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Pevia v. Saville

United States District Court, D. Maryland

September 4, 2019

DONALD R. PEVIA, Plaintiff
RONALD A. SAVILLE, et al ., Defendants


          Ellen L. Hollander United States District Judge

         Plaintiff Donald R. Pevia, who is self-represented, is an inmate confined at the North Branch Correctional Institution (“NBCI”) in Cumberland, Maryland. He filed this civil rights suit against Warden Frank Bishop, Ronald Saville, and Adam Schroyer, pursuant to 42 U.S.C. § 1983. ECF 1.[1] Numerous exhibits are appended to the Complaint. Plaintiff alleges that while he was incarcerated at NBCI, he was injured when correctional staff disregarded a medical order and a settlement agreement reached between plaintiff and the State, requiring that he be handcuffed in front. Pevia maintains that the conduct of the correctional staff amounted to deliberate indifference to his medical needs.

         Of relevance here, plaintiff has previously filed several suits in connection with his need for front handcuffing. In 2013, in the case of Pevia v. Shearin, ELH-13-3083 (“Pevia I”) Pevia claimed that he sustained a shoulder injury due to improper handcuffing. The Court appointed pro bono counsel for Pevia (ECF 39) and the case settled. Id., ECF 50. Thereafter, in 2017, Pevia filed two additional suits, each raising identical claims but against different defendants. See Pevia v. Saville, Civil Action ELH-17-2319 (“Pevia II”); Pevia v. Bishop, et al., Civil Action ELH-17- 2322 (“Pevia III”). Pevia II named Saville as a defendant. Pevia III named Warden Bishop and Schroyer as defendants. This Court consolidated Pevia II and Pevia III. See Pevia II, ECF 30; Pevia III, ECF 27. And, in a combined Memorandum Opinion and Order of June 22, 2018, both cases were dismissed, without prejudice, because plaintiff had failed to exhaust administrative remedies. See Pevia II, ECF 29; ECF 30; Pevia III, ECF 27; ECF 28. Pevia subsequently completed the administrative process and then filed the instant case (“Pevia IV”), largely realleging the same facts as detailed in Pevia II and Pevia III.

         In Pevia IV, defendants have moved to dismiss or, in the alternative, for summary judgment (ECF 18), supported by a memorandum (ECF 18-1) (collectively, the “Motion”). They rely on, and incorporate by reference, the memoranda and exhibits that were previously filed in Pevia II and Pevia III. Plaintiff opposes the Motion (ECF 21), supported by his earlier submissions and additional exhibits.[2] Plaintiff has also filed a motion for preliminary injunction (“P.I. Motion”). ECF 14.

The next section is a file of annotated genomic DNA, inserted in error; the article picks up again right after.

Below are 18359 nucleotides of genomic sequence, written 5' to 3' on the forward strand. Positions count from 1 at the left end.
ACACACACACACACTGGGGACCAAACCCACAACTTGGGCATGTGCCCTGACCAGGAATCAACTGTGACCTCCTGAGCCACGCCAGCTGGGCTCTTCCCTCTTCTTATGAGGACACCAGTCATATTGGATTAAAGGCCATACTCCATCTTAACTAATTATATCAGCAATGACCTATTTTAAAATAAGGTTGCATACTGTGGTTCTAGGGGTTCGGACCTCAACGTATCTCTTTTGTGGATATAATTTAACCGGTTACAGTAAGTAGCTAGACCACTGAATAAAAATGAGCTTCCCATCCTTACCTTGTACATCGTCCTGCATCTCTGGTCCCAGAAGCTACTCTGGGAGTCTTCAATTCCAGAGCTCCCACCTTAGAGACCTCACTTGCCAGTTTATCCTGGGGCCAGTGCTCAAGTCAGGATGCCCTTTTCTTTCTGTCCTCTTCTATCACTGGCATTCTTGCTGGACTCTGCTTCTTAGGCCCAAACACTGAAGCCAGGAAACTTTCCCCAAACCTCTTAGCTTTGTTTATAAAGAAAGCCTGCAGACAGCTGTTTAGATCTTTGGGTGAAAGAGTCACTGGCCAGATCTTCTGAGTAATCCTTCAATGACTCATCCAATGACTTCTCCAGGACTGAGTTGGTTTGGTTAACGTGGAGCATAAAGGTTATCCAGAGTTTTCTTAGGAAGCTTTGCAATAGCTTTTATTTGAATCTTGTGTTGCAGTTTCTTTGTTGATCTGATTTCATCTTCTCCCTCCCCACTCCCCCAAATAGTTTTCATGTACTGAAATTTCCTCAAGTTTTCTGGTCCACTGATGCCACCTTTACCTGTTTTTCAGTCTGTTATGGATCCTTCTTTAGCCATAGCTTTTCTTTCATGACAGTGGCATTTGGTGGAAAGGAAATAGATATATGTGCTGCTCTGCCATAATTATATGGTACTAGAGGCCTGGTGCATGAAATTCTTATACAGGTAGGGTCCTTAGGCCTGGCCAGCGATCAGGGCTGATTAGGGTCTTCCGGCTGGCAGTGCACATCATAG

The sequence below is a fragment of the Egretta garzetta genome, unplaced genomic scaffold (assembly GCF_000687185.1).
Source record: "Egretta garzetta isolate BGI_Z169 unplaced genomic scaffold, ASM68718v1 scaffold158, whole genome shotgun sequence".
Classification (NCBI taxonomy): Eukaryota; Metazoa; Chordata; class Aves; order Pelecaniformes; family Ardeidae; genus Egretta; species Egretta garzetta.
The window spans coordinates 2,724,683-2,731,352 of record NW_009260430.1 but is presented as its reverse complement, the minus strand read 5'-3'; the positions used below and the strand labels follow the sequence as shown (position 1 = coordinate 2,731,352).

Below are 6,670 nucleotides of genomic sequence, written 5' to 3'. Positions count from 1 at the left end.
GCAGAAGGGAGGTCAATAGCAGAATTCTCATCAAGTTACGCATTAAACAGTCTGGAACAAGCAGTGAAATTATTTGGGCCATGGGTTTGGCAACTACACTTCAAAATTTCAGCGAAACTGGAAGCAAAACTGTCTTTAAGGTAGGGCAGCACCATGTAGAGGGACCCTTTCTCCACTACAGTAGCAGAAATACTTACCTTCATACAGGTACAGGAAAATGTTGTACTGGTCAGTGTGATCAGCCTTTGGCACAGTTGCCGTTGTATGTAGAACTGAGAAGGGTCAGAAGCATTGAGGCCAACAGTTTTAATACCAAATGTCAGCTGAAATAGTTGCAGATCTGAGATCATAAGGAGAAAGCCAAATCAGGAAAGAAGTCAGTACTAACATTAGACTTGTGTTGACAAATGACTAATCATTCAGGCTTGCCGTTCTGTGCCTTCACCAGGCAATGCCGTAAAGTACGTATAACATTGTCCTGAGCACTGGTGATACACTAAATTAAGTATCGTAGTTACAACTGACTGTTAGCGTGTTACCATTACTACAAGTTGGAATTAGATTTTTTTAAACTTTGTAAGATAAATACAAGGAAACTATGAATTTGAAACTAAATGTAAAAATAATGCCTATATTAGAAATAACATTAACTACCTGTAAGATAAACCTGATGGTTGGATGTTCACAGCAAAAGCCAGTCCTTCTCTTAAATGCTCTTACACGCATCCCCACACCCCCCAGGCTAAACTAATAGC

No hearing is necessary to resolve the motions. See Local Rule 105.6 (D. Md. 2018). For the reasons that follow, I shall deny defendants' Motion. I shall also deny plaintiff's P.I. Motion.

         I. Factual Background

         A. Plaintiff's claims

         In the earlier Memorandum Opinion, filed in the consolidated cases, I summarized the factual background as follows, Pevia II, ECF 29 at 2-6; Pevia III, ECF 26:[3]

I. Background
In October 2013, Pevia instituted a civil rights complaint against a host of defendants concerning correctional staff's disregard for medical orders directing plaintiff to be handcuffed in the front. See Pevia v. Shearin, et al., ELH-13-3083. In that case, I appointed pro bono counsel to represent Pevia. See ECF 39. A settlement conference was conducted by Magistrate Judge J. Mark Coulson on September 2, 2015. See Docket. Thereafter, the Court was advised that the case had been settled. Accordingly, I issued an Order of dismissal under Local Rule 111. See ECF 51.
On October 30, 2015, the settlement agreement was finalized between plaintiff and the defendants in the 2013 case: former Commissioner Michael Stouffer, former Warden Bobby P. Shearin, Keith Arnold, Dale Smith, Lt. Paul Pennington, Christopher Wedlock, Nicholas Soltas, James Vinci, Christopher Wedlock, Brian Goldizen, Jenifer Robertson, Warden Frank Bishop, Richard E. Miller, and the Department of Public Safety & Correctional Services (“DPSCS”). Pevia [III], ECF 16-1 at 5. The agreement specified that plaintiff was to be handcuffed in front. Pevia [II], ECF 1 at 3; ECF 17-4 at 3; Pevia [III], ECF 16-1 at 6; ECF 14-4 at 14. However, under the terms of the settlement, front cuffing could be temporarily denied in the event of an emergency, or if plaintiff abused the cuffing order. Pevia [II], ECF 17-4 at 3; Pevia [III], ECF 16-1 at 7; ECF 14-4 at 14.
In addition, the agreement also provided that plaintiff's front cuffing order could be re-evaluated after September 1, 2016. If the attending physician determined that the front cuffing order was no longer necessary, plaintiff could elect to obtain a second opinion from the orthopedic specialist contracted to the on-site medical service. If the orthopedic specialist disagreed with the attending physician, the orthopedic specialist's opinion would control, so long as the DPSCS Medical Director approved. Pevia [III], ECF 16-1 at 6-7; ECF 14-4 at 14-15.